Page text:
Searching for Jobs

Looking for jobs is sometimes the most difficult part of the job process. Where do you start? What sites are the best? Are there different websites I should use depending on my major? These are all questions that come to mind when starting my search for a job.

There are hundreds of different websites out there that post jobs. How do you know which one is going to give you the best results and help you find the job in the quickest, simplest way?

Here at UW-Whitewater, we have a great resource to help us find jobs. HawkJobs is a great website for current students and alumni to find jobs and internships. You can filter through positions by inputting your major, desired job location, and what type of job you’re looking for. From there it tells you exactly how you apply for that job.

Hawkjobs is a great resource to help you start your search for a job. However, HawkJobs only has postings from the employers who know about HawkJobs. This sometimes leaves out a few popular areas of study.

If you are a person who is interested in a career in advertising, communications, graphic design, marketing, public relations, social media, or web design, BigShoesNetwork.com is a great place to search for jobs. There are two different regions that Big Shoes Network offers postings in, the Midwest and the South.

Once you choose which region you would like to work in, you go to the find a job tab. This page allows you to choose what region you would like to work in and the type of position that you are interested in. Once you see a position that catches your eye, you can simply click on it and it tells you exactly how to apply.

On the other hand, if you are looking for a job with the government, USAjobs.gov is the place that you want to go. Here you can search for all different types of positions with the government. You can narrow your search down by the location you want to be in, the type of position you would like to have, and even the government agency that you would like to work for.

If your dream job is working for your favorite sports team, then you should go to teamworkonline.com. On this website you can search for jobs by the team that you would like to work for. They have all different types of positions, from ticket sales to marketing. You can even narrow your search down to entry-level positions.


Finally, if you are someone who is in the social services field, socialservice.com is a great website for you. This website offers a variety of positions in the social services field from child care workers to case managers. You can narrow your search by what type of degree is required and by location.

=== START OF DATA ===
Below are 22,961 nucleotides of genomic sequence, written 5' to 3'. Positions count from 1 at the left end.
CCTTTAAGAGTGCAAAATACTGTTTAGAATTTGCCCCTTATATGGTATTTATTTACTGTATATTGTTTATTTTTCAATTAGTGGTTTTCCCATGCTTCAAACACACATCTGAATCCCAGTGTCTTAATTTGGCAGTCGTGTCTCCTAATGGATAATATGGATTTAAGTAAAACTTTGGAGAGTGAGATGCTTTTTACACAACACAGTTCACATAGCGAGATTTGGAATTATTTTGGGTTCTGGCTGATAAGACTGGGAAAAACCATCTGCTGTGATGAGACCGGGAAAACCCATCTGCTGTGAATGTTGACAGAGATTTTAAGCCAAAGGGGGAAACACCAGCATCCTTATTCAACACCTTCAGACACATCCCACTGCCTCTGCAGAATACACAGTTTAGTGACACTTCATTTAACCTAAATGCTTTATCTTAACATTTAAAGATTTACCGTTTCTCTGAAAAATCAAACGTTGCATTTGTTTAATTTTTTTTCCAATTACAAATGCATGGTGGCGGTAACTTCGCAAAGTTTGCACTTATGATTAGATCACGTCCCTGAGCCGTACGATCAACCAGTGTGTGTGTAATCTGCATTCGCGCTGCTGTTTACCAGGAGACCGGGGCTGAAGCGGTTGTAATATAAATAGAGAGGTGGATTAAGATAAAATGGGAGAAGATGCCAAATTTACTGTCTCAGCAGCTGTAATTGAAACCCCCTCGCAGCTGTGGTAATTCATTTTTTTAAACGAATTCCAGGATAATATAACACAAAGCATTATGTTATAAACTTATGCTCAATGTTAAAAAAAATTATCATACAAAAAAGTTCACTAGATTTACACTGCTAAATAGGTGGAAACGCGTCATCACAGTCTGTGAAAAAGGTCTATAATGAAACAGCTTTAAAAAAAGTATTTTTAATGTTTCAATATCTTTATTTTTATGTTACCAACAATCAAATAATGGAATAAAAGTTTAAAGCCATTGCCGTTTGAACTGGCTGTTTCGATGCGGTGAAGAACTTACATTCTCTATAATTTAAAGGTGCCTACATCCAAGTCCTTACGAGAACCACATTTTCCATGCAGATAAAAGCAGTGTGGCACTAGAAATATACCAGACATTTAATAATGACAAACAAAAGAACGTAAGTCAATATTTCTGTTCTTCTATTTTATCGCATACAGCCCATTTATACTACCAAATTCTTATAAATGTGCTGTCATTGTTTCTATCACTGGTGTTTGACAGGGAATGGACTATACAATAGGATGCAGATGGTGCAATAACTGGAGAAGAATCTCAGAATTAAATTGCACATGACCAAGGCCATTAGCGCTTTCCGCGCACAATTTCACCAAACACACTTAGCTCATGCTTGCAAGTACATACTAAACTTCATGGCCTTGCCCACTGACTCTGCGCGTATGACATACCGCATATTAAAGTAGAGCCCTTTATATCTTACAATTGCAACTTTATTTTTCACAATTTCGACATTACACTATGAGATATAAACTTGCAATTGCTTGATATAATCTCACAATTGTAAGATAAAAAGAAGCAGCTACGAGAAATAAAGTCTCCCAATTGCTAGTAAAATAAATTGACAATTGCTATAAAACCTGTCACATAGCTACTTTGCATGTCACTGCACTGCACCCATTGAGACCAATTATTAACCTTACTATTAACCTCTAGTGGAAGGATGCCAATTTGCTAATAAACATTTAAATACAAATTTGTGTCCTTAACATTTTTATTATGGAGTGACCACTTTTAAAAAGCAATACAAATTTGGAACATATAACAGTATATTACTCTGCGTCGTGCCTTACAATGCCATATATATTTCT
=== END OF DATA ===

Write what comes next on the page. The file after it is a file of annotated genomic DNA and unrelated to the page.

When choosing which site is going to be best for you, make sure that you consider what field you want to go in. While you may still be unsure, it always helps to narrow down your options even a little bit.

Keep in mind that this job search process is one that is going to take a lot of time. There are a lot of open positions out there and you want to make sure that you are applying for the ones that you want.

Remember that employers don’t always post all of their jobs online. It is still very important to build up a network of contacts that you can talk to about possible job openings. Networking in person is just as important as networking online.

HawkJobs, Big Shoes Network, USAjobs, teamworkonline, and socialservices.com are all great sites for you to start your job search. They are easy to use and each one provides something unique in your search for a job.

Kick Off Your Spring Semester The Right Way

Welcome back to campus, UW-W students and staff! I hope you all had a nice, relaxing break, but are ready to hit the books again, embark on a brand new semester of internship or job duties, and to get back into the swing of things.

Hyland Hall

For those of you who took some pieces of advice from our last post, about doing career-related projects over the break, you’re ahead of the game! No matter what grade you’re in and how far along you are on your internship or job hunt, completing those projects will help to make your semester less stressful. If you haven’t done some career-related projects yet, don’t worry! You can start by doing these three things:

Polish Your Resume

I know, I know – we’ve heard this all before. Updating your resume is the first step in jump-starting your job hunt. I hope you all have a resume somewhere, whether it be in a folder on your computer or on your online website. Before you start anything else, make sure your resume is up to date. Check out this article from our archives, which includes five links about sharpening your resume.

Use Your Resources

No matter if you’re a freshman, senior, or graduate student, Career & Leadership Development can help you in many career-related areas. The staff can help you fix and spice up your resume, they can conduct practice interviews with you, they can help you figure out the best way to search for a job, and I know for a fact that they’re more than happy to talk to you about internship/searching and deciding what path you should take during and after college. Check out the staff list to find out which staff member would be best fit to help you.

Job Search

If you’re not looking for a job yet, start looking for internships instead! Visit the UW-W Internship Blog for information and advice on scoring a great internship. Employers will definitely notice if you have had one or two internships, so don’t pass up any opportunity to apply for one!

For those of you who are graduating within the year, try looking at job boards on the web, such as Hawk Jobs. If you’re new to job searching, look out for a post coming up in the next few weeks, titled ‘How To Navigate Hawk Jobs’. If looking at job boards isn’t your thing, you can also check potential employers’ websites to see if there are any job openings, and definitely mention your pursuit to your friends, parents, and colleagues. Networking is a great skill to have, especially if you’re looking for a job!

We post current job openings on this blog, as well as on our Twitter page and Facebook page, so be sure to follow us on these social media sites!

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I hope you’ve taken some of the advice into consideration and will stop by the offices of Career & Leadership Development sometime. We’re happy to help with all of your college and career concerns!